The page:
|dc.description.abstract||Compared with other countries, China’s privatization has not been fully successful, as profitability decreased following share issue privatization. This thesis focuses on two features that affect post-privatization performance in China: regional disparity and the inefficiency of board structure.
It is argued that privatization does not mean just the transfer of ownership from the State to the private sector, but the combination of such ownership transfer with deregulation and the injection of domestic and foreign competition, as well as institutional changes. It is shown that performance varies with the extent of regional development proxies in China. In particular, the injection of foreign competition is significantly and positively related to Tobin’s Q.
On August 16, 2001, the China Securities Regulatory Commission (CSRC) issued the “Guidelines on Establishing an Independent Director System in Listed Companies” to protect small shareholders from expropriation by dominant shareholders. It has been noted that under the highly concentrated ownership structure and insider-dominated boards of listed firms, independent directors cannot work efficiently as monitors in China. Besides satisfying the government and signalling the market, the main contribution of independent directors is to provide advice to top management. The results of this thesis show that large and diversified firms prefer larger boards with more independent directors; moreover, for large and diversified firms, Tobin’s Q increases with board size and board independence.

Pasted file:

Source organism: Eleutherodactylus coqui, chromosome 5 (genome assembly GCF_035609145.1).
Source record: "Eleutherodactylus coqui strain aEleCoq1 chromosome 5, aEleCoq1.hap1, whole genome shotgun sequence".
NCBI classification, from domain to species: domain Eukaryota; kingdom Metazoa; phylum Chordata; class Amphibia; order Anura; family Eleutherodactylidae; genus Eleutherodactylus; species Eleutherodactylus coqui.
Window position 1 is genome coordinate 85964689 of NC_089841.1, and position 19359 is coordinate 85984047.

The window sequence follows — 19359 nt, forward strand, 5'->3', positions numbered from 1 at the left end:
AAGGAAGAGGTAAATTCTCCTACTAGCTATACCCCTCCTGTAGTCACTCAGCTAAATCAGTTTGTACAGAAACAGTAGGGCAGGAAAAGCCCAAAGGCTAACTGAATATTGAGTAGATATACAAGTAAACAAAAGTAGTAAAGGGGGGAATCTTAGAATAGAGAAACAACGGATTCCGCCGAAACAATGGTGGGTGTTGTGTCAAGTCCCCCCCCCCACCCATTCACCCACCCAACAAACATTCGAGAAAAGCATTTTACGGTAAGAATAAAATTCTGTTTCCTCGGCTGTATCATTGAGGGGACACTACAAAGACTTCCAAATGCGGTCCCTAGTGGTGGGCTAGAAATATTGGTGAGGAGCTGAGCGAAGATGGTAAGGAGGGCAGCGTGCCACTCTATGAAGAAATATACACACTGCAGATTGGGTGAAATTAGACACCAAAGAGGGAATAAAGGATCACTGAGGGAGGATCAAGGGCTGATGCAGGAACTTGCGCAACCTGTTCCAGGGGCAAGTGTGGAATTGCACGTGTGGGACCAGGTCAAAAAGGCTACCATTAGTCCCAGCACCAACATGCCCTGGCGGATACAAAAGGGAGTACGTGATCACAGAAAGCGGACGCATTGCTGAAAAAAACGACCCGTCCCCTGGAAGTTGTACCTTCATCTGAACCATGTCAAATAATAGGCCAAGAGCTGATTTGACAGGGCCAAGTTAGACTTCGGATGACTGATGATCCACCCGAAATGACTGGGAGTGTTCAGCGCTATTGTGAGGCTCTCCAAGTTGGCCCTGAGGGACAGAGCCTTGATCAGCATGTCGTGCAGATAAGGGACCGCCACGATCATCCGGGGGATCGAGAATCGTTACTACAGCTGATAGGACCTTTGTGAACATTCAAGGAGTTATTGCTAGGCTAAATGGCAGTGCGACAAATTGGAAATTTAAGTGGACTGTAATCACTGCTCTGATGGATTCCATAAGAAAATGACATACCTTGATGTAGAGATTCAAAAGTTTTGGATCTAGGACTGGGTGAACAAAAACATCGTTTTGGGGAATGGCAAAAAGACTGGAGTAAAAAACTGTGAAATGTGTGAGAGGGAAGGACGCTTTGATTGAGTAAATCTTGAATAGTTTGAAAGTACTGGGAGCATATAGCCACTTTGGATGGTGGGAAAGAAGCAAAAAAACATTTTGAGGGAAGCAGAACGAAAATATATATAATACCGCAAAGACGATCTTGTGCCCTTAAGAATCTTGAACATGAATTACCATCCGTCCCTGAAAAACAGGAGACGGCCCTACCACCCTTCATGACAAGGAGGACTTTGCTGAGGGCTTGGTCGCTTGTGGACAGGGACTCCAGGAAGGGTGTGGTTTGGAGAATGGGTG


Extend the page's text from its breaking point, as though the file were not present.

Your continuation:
It is found that Chinese-listed firms exhibit two types of connections provided by independent directors: 43.76% of the independent directors are university scholars or researchers, and 13.88% of them are politically connected. The empirical results show that the relationship between Tobin’s Q and the presence of scholars and politically connected outsiders on a board is significantly negative. But it has been found that scholars, commercial bankers, and politically connected independent directors can add value to large firms, highly leveraged firms, and firms without politically connected CEOs, respectively. Moreover, it is found that the recruitment of independent directors does not limit the related party transactions between the listed companies and their controlling shareholders.||en_US